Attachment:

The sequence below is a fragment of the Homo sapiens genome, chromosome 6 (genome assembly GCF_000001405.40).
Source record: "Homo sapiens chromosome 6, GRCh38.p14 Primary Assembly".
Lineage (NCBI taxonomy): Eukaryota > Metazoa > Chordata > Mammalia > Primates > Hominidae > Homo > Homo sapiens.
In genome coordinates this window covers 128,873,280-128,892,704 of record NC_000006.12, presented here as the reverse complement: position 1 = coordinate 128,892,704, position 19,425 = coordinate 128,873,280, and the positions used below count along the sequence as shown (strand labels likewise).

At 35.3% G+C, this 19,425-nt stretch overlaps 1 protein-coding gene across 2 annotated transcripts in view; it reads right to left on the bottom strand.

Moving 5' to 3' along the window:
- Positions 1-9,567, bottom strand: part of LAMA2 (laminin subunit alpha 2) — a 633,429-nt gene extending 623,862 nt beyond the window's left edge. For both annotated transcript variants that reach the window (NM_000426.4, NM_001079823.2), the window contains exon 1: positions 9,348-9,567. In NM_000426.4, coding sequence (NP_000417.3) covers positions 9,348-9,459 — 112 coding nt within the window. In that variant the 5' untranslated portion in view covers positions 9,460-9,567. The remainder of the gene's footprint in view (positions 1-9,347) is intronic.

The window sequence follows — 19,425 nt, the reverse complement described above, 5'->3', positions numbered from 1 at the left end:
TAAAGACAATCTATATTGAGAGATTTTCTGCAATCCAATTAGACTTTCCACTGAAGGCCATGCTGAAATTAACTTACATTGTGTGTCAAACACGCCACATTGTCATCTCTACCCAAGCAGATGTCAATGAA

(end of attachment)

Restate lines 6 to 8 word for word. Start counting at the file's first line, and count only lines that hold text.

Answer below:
Moving 5' to 3' along the window:
- Positions 1-9,567, bottom strand: part of LAMA2 (laminin subunit alpha 2) — a 633,429-nt gene extending 623,862 nt beyond the window's left edge. For both annotated transcript variants that reach the window (NM_000426.4, NM_001079823.2), the window contains exon 1: positions 9,348-9,567. In NM_000426.4, coding sequence (NP_000417.3) covers positions 9,348-9,459 — 112 coding nt within the window. In that variant the 5' untranslated portion in view covers positions 9,460-9,567. The remainder of the gene's footprint in view (positions 1-9,347) is intronic.

The window sequence follows — 19,425 nt, the reverse complement described above, 5'->3', positions numbered from 1 at the left end: